The highlight of Hirosaki’s short summer is the “Hirosaki Neputa Matsuri”, held every year from August 1st-August 7th. A neputa is a large float constructed out of bamboo and paper. At this matsuri, around 80 different neputa floats fashioned after characters from the Chinese stories of “Shui Hu Zhuan” and “Romance of the Three Kingdoms” are paraded through the streets of Hirosaki City. This festival is so important that in 1980 it was designated as a national important intangible folk culture asset. If you can’t join the festival, you can enjoy the charms of neputa floats at the Tsugaru Neputa Village, which exhibit neputa floats throughout the year.
If you’ve come to Hirosaki, one item you’ll want to buy before you leave is “koginsashi.” It’s a traditional craft from the Tsugaru region, consisting of cloth dyed with indigo and then embroidered using white cotton thread. It’s said that this style of embroidery originated as embroidery for reinforcing the work clothes of farmers, but now it is commonly utilized for small items such as business card holders and wallets. Located in Hirosaki City is the “Hirosaki Kogin Research Institute” where you can buy koginsashi handicrafts and participate in workshops. This place is highly recommended for people who want to experience the traditional crafts of Hirosaki up close and personal.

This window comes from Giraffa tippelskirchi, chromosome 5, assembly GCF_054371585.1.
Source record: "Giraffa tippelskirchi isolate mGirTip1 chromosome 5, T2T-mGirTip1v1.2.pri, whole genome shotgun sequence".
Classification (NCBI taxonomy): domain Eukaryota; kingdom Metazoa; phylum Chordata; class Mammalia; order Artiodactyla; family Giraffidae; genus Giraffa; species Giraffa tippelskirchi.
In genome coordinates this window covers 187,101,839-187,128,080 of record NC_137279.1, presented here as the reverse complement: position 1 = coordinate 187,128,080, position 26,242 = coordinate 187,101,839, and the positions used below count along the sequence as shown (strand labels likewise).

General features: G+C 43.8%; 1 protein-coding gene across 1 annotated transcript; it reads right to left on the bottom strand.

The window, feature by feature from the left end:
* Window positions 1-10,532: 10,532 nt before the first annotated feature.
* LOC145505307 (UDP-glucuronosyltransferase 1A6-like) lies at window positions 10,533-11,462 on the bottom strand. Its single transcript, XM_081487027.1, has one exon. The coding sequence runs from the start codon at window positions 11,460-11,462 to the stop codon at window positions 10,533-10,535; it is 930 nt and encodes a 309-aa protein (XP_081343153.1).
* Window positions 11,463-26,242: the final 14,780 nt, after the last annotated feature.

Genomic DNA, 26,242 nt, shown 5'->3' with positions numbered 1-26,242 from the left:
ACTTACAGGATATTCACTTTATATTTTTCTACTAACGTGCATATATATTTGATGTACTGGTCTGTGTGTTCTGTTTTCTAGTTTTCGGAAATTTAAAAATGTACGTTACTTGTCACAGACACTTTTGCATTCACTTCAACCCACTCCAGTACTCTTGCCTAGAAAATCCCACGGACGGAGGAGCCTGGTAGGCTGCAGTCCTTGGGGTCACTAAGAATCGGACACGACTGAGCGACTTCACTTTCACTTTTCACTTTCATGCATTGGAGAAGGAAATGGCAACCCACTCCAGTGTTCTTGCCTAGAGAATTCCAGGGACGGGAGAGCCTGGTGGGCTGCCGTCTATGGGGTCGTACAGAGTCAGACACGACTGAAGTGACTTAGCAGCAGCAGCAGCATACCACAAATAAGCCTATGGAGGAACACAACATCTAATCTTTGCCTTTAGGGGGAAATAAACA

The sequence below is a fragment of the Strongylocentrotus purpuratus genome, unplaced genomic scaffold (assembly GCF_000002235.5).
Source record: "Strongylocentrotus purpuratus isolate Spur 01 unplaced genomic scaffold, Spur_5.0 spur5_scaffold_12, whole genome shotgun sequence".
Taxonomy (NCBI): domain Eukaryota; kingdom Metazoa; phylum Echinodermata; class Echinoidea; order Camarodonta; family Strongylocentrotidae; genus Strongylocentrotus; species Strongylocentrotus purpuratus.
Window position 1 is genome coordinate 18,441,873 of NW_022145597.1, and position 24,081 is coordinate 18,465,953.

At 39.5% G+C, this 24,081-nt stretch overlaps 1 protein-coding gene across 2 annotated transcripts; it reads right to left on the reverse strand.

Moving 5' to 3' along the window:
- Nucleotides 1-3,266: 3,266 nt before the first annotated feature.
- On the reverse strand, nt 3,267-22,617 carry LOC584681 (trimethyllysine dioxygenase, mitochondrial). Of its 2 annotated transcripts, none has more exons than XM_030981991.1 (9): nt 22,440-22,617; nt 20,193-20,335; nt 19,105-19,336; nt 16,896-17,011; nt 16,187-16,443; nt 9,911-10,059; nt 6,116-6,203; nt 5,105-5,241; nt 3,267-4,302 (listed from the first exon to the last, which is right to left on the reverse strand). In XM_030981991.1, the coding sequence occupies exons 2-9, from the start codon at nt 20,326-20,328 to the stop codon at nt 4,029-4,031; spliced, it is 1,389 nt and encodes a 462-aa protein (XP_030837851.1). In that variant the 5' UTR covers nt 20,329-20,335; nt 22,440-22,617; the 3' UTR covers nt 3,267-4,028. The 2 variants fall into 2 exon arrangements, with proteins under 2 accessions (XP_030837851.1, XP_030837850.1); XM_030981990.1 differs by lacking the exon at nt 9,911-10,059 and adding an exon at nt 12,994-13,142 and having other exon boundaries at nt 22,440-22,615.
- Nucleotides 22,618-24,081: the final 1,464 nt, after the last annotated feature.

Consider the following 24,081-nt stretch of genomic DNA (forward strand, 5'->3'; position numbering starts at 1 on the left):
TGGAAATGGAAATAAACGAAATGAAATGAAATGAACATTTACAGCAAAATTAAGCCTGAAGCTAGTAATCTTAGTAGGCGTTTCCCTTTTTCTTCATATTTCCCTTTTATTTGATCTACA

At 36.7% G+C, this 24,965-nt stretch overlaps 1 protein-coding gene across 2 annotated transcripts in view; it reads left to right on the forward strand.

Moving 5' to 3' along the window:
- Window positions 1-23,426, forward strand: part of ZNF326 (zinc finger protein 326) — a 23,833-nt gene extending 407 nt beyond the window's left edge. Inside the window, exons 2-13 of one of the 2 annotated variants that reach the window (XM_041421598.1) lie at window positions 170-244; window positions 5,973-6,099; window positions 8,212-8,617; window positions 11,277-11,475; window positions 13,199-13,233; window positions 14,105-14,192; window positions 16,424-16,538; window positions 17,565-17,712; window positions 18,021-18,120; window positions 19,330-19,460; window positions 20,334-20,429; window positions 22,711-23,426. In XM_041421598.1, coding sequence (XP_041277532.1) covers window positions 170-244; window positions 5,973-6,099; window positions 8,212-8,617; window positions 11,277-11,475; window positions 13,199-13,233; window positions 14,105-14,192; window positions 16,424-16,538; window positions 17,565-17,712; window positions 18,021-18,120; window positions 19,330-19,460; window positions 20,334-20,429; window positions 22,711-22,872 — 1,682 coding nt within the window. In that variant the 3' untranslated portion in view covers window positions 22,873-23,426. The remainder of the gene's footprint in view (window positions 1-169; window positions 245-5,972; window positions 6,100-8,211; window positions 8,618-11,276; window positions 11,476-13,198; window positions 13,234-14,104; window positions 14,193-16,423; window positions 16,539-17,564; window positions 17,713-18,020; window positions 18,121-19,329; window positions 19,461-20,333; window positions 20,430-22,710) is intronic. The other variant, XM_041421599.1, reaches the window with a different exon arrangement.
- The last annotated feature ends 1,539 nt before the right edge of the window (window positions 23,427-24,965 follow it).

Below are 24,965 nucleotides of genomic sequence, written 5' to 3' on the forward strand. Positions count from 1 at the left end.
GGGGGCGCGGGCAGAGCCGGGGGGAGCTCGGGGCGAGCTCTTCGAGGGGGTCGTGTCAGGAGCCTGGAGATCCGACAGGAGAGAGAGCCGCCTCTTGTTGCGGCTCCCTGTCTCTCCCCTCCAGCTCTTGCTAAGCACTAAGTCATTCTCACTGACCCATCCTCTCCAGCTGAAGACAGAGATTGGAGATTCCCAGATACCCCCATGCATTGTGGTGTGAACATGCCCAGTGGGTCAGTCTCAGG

Aomori Prefecture is famous for its apples: Hirosaki’s cities, towns, and villages produce the highest quantity of apples in all of Japan. The temperature does get above 30℃ on some summer days but in general the temperature is a chilly 10℃ throughout the year which makes it perfect for apples, which cannot withstand heat. Note that it can also drop below -5℃ in winter.
To get to Hirosaki from within Japan you can use an airplane or the Shinkansen. From the nearby Aomori Airport it’s a 55 minute bus ride to Hirosaki Station. If you’re taking the Shinkansen you get off at Shin-Aomori Station and then take a train to Hirosaki Station. Shin-Aomori Station is 3 hours from Tokyo, and about 1 hour from Hokkaido’s Shin-Hakodate-Hokuto Station.